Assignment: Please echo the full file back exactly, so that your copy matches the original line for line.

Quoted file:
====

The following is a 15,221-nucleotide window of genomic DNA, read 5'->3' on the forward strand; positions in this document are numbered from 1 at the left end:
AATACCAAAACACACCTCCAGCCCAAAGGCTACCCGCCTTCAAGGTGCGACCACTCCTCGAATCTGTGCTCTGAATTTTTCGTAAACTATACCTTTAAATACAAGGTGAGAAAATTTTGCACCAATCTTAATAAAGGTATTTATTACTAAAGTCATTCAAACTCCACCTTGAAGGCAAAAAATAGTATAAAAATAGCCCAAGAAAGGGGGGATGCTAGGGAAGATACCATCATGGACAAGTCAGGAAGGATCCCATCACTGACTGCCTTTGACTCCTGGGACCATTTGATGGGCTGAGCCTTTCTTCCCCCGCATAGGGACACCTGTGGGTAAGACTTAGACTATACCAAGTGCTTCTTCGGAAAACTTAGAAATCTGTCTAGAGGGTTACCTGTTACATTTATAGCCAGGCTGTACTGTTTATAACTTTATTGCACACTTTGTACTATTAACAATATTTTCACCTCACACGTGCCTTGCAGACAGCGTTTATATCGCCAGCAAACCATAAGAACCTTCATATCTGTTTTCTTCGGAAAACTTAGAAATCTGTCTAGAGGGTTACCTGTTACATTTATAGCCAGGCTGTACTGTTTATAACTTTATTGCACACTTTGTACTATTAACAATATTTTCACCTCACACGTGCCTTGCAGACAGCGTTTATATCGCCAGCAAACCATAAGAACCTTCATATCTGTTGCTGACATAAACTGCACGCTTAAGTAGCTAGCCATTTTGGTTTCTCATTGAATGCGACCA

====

The following is a 15,221-nucleotide window of genomic DNA, read 5'->3' on the forward strand; positions in this document are numbered from 1 at the left end:
AATACCAAAACACACCTCCAGCCCAAAGGCTACCCGCCTTCAAGGTGCGACCACTCCTCGAATCTGTGCTCTGAATTTTTCGTAAACTATACCTTTAAATACAAGGTGAGAAAATTTTGCACCAATCTTAATAAAGGTATTTATTACTAAAGTCATTCAAACTCCACCTTGAAGGCAAAAAATAGTATAAAAATAGCCCAAGAAAGGGGGGATGCTAGGGAAGATACCATCATGGACAAGTCAGGAAGGATCCCATCACTGACTGCCTTTGACTCCTGGGACCATTTGATGGGCTGAGCCTTTCTTCCCCCGCATAGGGACACCTGTGGGTAAGACTTAGACTATACCAAGTGCTTCTTCGGAAAACTTAGAAATCTGTCTAGAGGGTTACCTGTTACATTTATAGCCAGGCTGTACTGTTTATAACTTTATTGCACACTTTGTACTATTAACAATATTTTCACCTCACACGTGCCTTGCAGACAGCGTTTATATCGCCAGCAAACCATAAGAACCTTCATATCTGTTTTCTTCGGAAAACTTAGAAATCTGTCTAGAGGGTTACCTGTTACATTTATAGCCAGGCTGTACTGTTTATAACTTTATTGCACACTTTGTACTATTAACAATATTTTCACCTCACACGTGCCTTGCAGACAGCGTTTATATCGCCAGCAAACCATAAGAACCTTCATATCTGTTGCTGACATAAACTGCACGCTTAAGTAGCTAGCCATTTTGGTTTCTCATTGAATGCGACCA